6. And just for good measure, I went to Ace Hardware and purchased enough 3/8 inch diameter vinyl caps to put on top of all the exposed hold-down posts - just in case a cable finds it's way on top.
7. And everything is still ship-shape every week when I inspect it.

Bruce
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Old 07-09-2012, 12:46 PM   #31
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Old 07-09-2012, 02:34 PM   #32
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I understand, we worked hard for what we have and hate to see it go "up in smoke". Had I known all the issues I would have when we purchased we would have walked away. In talking to hundreds of owners of MH's, everyone reported the 1st year as troublesome, some more than others. There is not now or ever going to be a perfectly built MH or even RV. The manufacturer count on the dealer to fix it after it's made, and the dealer only has so much profit in the thing when he sells it, so he can only devote so much labor to get it right once it's sold. If the RVIA was worth a hoot, they would mandate a final inspection by qualified personnel on every RV made. Then when that started to happen, the quality of those units would go up, hence the ownership experience would be better, and the word would get out, people would then upgrade more often or more units would be sold. The Japanese kick Detroit’s but in the 80-90's because their quality was hand over fist better. Now it's about even, the RV industry needs to learn something from that.
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Old 07-09-2012, 03:05 PM   #33
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Quote:
Originally Posted by Old Rv'er View Post
If the RVIA was worth a hoot, they would mandate a final inspection by qualified personnel on every RV made. Then when that started to happen, the quality of those units would go up, hence the ownership experience would be better, and the word would get out, people would then upgrade more often or more units would be sold. The Japanese kick Detroit’s but in the 80-90's because their quality was hand over fist better. Now it's about even, the RV industry needs to learn something from that.
And when you think about it, a master tech could do one heck of an final inspection in say, four hours. At a fully loaded cost to the factory of say $300. That's a lot of money but as you point out it would go a long way toward improving the purchasing experience.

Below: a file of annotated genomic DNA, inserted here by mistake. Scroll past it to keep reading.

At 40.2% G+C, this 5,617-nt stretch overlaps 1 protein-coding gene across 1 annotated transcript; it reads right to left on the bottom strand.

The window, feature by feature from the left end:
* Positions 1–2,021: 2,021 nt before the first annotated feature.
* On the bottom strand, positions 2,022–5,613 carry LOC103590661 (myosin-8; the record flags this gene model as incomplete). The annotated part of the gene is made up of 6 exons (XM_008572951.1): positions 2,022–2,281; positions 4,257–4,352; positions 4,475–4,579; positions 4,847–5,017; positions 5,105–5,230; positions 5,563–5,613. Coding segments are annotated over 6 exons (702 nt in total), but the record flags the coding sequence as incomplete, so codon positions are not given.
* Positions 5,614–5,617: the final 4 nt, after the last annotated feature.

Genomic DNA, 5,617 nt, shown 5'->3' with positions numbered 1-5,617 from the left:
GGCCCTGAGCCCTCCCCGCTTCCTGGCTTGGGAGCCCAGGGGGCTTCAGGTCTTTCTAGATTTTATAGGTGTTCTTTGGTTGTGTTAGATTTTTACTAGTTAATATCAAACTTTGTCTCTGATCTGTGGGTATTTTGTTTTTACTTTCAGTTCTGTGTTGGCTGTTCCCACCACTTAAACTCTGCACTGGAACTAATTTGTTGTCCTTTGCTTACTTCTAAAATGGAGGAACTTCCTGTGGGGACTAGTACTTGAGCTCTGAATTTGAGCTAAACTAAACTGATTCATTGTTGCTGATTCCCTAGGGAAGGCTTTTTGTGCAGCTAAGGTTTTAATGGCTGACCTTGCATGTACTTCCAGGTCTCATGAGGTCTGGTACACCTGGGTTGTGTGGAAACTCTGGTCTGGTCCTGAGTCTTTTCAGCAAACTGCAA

While improving final inspections would be a big leap forward, that's not really how the Japanese kicked Detroit's butt. They evolved to the next level which is building quality in to the product by instituting total quality management and process control. Although inspections are a big step forward, IMO it's instilling the pride and quality mindset in everyone who touches that coach along the line that will really make a difference.

Rick
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Old 07-09-2012, 03:23 PM   #34
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Rick, you are correct, it should start in the design phase, and go throughout the manfacturing process.
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Old 07-09-2012, 04:40 PM   #35
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Monty,

Glad you picked up on my heater hose solution. It's cheap, tough, and highly heat resistant. Worked very well in our coach.

One other suggestion I've mentioned on previous posts is to use household ammonia and water rather than baking soda to clean battery compartments, hold down straps, etc. Does a very good job and you don't have to deal with the residue from baking soda.

Learned that trick from the owner of Lifeline batteries. He told me that he used ammonia to clean his battery shop all the time instead of soda. I used it once to clean the battery compartment when we replaced our batteries with the Lifeline AGMs three years or so ago, and it stayed in very good condition afterward.
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Old 07-11-2012, 03:17 PM   #36
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UPDATE:

Insurance company is covering everything less 10% 'depreciation' on the house batteries. The shop is replacing everything in the battery compartment, repainting the compartment and devising a new hold down strategy to prevent any re-occurrence.

The shop's estimate is about $4K, but I'll have new chassis and house batteries, cables, etc. And the new batteries (house) will still be Lifeline AGM.

It's looking like we got darned lucky with the damage and repairs!